Reduced the discount for the Global model. In the Direct Contracting model, CMS applied a discount to the performance-year benchmark that increased from 2% in 2021 to 5% over the duration of the model. In response to feedback from provider stakeholders, CMS reduced the discount in the ACO REACH model to range from 2% to 3.5% over the duration of the model.
* Note: As the ACO REACH model begins in PY2023, the DC model ceases to exist.
Reduced quality withhold. In REACH, like Direct Contracting, the quality incentive will be structured as a withhold from the trended, regionally blended, risk-adjusted benchmark. The ACO then earns back some or all of the withheld amount depending on the ACO’s performance on quality measures and the ACO’s performance on continuous improvement/sustained exceptional performance (CI/SEP) criteria. The CI/SEP criteria under the REACH model will be detailed further in summer 2022. In the REACH model, the Innovation Center will reduce the quality withhold to 2% for PY2023 through PY2026, compared with a 5% quality withhold in Direct Contracting for those same years. The agency noted that this change was made in response to stakeholder feedback. Taken together, the reduced discount and reduced quality withhold should encourage greater provider participation in the model.
Equity benchmarking adjustment. Beginning in PY2023, CMS will apply an adjustment to the benchmarks of ACOs depending on the proportion of underserved beneficiaries an ACO serves. CMS will identify underserved beneficiaries using a composite measure that incorporates a combination of Area Deprivation Index and Dual Medicaid Status. CMS will stratify aligned beneficiaries and identify the top decile for an upward adjustment of $30 per beneficiary per month (PBPM) and the bottom five deciles for a downward adjustment of $6 PBPM. Each REACH ACO will receive a net benchmark adjustment based on the number of aligned beneficiaries in each category. CMS indicates in the RFA that its modeling suggests that most ACOs will be marginally impacted by the adjustment, about +1% for those with the highest proportion of underserved beneficiaries and –0.5% for those with the lowest proportion of underserved beneficiaries. Initial reactions indicated that this benchmark approach could attract new types of model participants who had previously taken a pass on Direct Contracting.
Risk adjustment. In Direct Contracting, two policies restrict growth in risk coding: (1) a coding intensity factor (CIF) limits risk score growth across the entire model; (2) a +/-3% symmetrical cap limits risk score growth over a two-year period. In ACO REACH, beginning in PY2024, CMS will modify the application of the risk score cap to (1) adopt a static reference-year population for the remainder of the model performance period; and (2) cap the REACH ACO’s risk score growth relative to the demographic risk score growth so that the +/-3% cap is appropriately adjusted based on demographic changes in the underlying population over time. We expect additional financial papers in summer 2022 that will detail the risk-adjustment changes and facilitate a deeper understanding of the proposed change.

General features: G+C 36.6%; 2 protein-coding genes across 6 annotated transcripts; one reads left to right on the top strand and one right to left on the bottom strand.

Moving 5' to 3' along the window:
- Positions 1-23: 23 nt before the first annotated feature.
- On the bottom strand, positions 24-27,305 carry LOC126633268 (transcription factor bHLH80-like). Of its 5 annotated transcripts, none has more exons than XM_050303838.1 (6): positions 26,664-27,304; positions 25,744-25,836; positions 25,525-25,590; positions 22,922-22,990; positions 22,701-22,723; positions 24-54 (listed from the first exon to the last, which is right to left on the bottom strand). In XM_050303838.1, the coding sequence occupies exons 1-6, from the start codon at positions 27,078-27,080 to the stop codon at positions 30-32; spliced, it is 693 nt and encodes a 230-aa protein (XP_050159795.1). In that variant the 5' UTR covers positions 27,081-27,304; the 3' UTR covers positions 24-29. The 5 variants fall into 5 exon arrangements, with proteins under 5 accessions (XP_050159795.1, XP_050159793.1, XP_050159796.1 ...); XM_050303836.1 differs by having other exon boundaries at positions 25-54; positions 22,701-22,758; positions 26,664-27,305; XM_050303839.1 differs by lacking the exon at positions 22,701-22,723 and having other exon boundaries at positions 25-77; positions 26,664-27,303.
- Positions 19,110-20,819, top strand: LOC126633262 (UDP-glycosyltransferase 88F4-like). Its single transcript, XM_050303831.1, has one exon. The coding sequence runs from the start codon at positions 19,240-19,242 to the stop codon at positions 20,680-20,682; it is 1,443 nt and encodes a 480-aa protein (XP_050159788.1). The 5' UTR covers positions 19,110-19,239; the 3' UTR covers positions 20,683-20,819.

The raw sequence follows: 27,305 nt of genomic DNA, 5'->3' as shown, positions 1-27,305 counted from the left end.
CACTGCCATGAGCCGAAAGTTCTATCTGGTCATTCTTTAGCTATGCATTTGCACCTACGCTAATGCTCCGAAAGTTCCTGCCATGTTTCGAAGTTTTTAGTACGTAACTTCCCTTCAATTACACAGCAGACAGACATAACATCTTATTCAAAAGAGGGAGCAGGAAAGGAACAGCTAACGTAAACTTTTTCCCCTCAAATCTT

New Benefit Enhancements
In addition to the benefit enhancements available for PY2021 and PY2022, CMS is proposing a new set of benefit enhancements that aim to leverage the relationships between beneficiaries and nurse practitioners, allowing ACOs to extend flexibilities under which NPs could undertake certain activities, including hospice care certification, certification of the need for diabetic shoes, certification of cardiac rehabilitation care plans, certification of plans of care for home infusion therapy, and referrals for medical nutrition therapy.
Additional Equity Information Collection
In alignment with the Biden administration’s goal of promoting health equity, the Innovation Center will require all REACH ACOs to develop and implement a Health Equity Plan, beginning in PY2023. REACH ACOs will submit annual Health Equity Plans in advance of each performance year for the duration of the model. The purpose of the Health Equity Plan is for ACOs to identify underserved communities within their aligned beneficiary populations and to implement initiatives to measure and reduce health disparities during the performance year. REACH ACOs must use template language provided by CMS—to be based on CMS’ Disparities Impact Statement—to develop their Health Equity Plan. The Health Equity Plan is a new requirement and additional guidance on content and implementation requirements will be forthcoming from CMS. REACH ACOs will also have additional reporting requirements related to the Health Equity Plan.